Peace and love didn’t prevail at dagga trial

11 August 2017 - 18:33 By Katharine Child
Caiti Woollcott gestures to protesters opposing the legalisation of cannabis outside the North Gauteng High Court after the dagga couple challenged the constitutionality of dagga laws
Caiti Woollcott gestures to protesters opposing the legalisation of cannabis outside the North Gauteng High Court after the dagga couple challenged the constitutionality of dagga laws
Image: Alaister Russell/The Times

Protesters tried to out scream each other outside the high court in Pretoria after the dagga trial adjourned for the day.

About 50 anti-dagga protesters from Eldorado Park‚ wearing yellow T-shirts emblazoned with the word "cannibis" (sic) and the Gauteng Department of Social Development’s logo‚ faced off against a handful of pro-dagga activists.

Johannesburg residents Jules Stobbs and Myrtle Clarke are asking the high court to deem the laws banning the adult use and sale of dagga unconstitutional and to instruct Parliament to make new laws.

Next week‚ the dagga couple's trial will bring in a South African historian to explain the use of dagga prior to the 1903 banning by the colonial government.

Some of the anti-dagga demonstrators said the Gauteng government had provided them with transport to the court. They screamed "Dagga kills. Out with dagga and in with Jesus. Out with dagga and in with Jesus."

Cati Woollcott‚ a Johannesburg resident‚ stood in front of them and played her guitar singing "peace and love‚ peace and love"‚ but she could not be heard above the anti-dagga refrains.

A pro-dagga demonstrator with dreadlocks shouted: "You like apartheid. You like apartheid."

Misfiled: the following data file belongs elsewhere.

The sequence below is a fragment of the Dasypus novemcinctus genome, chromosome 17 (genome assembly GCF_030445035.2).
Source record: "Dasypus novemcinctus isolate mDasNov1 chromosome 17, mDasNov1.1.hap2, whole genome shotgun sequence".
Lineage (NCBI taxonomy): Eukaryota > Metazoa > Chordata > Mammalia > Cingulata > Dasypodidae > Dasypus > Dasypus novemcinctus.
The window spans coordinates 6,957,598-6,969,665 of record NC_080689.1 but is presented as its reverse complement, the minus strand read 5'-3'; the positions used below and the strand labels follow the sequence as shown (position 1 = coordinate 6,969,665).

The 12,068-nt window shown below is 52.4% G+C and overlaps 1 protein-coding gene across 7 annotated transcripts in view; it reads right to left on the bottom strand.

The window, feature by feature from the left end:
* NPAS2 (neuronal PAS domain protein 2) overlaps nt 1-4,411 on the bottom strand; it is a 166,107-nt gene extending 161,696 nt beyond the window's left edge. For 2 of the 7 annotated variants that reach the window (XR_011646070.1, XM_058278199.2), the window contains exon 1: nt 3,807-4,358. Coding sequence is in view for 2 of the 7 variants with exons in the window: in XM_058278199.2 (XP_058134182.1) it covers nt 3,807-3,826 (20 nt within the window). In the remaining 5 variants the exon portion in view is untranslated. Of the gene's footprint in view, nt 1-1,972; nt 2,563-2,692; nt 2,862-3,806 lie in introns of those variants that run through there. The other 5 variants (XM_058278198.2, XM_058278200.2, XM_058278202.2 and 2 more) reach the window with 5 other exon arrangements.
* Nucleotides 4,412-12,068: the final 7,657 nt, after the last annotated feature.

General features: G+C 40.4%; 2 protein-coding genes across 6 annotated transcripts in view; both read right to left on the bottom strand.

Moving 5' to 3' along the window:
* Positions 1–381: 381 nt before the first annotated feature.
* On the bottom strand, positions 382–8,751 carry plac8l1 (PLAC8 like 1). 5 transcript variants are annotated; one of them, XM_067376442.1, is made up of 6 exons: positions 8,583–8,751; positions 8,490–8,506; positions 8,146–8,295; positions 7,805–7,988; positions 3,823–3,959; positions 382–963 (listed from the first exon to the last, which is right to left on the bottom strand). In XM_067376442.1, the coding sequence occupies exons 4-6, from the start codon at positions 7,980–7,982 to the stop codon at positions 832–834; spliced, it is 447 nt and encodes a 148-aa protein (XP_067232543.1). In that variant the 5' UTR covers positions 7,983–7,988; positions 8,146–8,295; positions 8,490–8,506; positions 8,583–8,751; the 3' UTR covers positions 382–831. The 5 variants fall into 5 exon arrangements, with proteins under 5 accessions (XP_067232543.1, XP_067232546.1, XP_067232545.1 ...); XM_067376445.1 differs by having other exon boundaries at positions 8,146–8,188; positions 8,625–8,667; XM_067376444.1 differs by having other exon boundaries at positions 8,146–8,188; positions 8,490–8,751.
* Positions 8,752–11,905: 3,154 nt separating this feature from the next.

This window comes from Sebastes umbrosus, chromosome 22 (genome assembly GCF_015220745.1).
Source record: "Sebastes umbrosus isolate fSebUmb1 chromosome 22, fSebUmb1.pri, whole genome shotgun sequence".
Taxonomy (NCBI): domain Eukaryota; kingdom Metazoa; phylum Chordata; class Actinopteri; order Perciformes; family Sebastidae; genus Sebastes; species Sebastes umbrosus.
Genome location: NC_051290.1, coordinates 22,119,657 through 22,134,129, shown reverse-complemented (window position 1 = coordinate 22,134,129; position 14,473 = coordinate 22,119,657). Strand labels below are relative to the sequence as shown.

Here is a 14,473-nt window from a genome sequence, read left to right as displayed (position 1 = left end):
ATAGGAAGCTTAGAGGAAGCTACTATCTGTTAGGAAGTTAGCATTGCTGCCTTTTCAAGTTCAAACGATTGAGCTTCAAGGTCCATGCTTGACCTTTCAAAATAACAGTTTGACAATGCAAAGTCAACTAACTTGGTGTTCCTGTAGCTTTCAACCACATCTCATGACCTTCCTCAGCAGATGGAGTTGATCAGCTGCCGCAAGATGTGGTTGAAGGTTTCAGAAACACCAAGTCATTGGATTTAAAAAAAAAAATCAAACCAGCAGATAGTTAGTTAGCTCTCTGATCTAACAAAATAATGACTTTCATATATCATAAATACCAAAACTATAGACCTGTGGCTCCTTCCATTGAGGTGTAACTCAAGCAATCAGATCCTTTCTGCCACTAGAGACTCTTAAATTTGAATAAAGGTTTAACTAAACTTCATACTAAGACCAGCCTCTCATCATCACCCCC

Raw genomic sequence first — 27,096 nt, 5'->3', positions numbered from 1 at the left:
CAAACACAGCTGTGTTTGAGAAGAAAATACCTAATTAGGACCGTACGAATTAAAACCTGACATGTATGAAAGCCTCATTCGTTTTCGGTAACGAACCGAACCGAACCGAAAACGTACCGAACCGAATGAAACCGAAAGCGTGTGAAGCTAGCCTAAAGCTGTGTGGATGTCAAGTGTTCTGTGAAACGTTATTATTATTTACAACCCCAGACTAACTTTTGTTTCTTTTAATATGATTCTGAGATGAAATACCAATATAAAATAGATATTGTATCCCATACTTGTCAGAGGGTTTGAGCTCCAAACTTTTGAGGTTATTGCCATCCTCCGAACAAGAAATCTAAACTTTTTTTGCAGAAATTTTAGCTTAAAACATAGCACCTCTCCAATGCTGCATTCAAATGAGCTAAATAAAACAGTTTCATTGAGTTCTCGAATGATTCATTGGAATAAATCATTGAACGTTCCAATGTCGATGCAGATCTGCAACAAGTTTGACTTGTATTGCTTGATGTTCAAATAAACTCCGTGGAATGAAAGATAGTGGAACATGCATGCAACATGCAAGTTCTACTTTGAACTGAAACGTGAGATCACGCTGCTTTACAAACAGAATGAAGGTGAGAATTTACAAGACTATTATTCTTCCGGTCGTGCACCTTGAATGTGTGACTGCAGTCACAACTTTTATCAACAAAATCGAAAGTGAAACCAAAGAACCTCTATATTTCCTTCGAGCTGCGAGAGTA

The yellow T-shirt clad protesters screamed: "Dagga is killing our children. Dagga is killing our children".

"Your children kill themselves‚" someone shouted back.

The pro-legalisation protesters were outnumbered. Stobbs said: "Our supporters have jobs‚ pay taxes and are upstanding members of society. They are not here. They are at work"

Attempts by Timeslive to talk to the anti-dagga protesters were met with "no comment". They had been instructed by their leader‚ Eldorado Park activist Derelene James‚ not to talk to journalists.

She said: "Leave us alone. I told you no comment. What does no comment mean? How dare you write down what I told you? You better not quote me or else. Don’t write a word‚" threatened James.

An elderly woman wearing a government branded T-shirt looked at the reporter notebook's and said: "Her handwriting looks as if she is high."

Amid the noise‚ Clarke asked two protesters how jailing people for tik and nyoape was reducing the use of addictive drugs‚ crime and violence in Eldorado Park. They did not answer.

As protesters got into waiting mini-buses to take them home‚ a young man wearing a school shirt and tie underneath his yellow T-shirt shouted loudly: "Do we want our children to be stoned?"

The refrain "dagga is the gateway drug" was constantly repeated over the past two weeks by people opposing the legalisation of dagga.

One protester‚ who did not give his name‚ said he had been addicted to nyoape but has "been clean for six months". He started smoking nyoape‚ a form of low grade heroin‚ after smoking dagga on street corners in Eldorado Park.

"It's [dagga] a gateway drug‚" he said.

The protesters shouted "phansi dagga" as star witness Professor David Nutt‚ a qualified psychiatrist and neurologist‚ tried to make his way through the crowd. He remained calm as the protesters' voices reached a crescendo and they pushed and danced.

"Peace and love‚ peace and love‚" repeated Woollcott.

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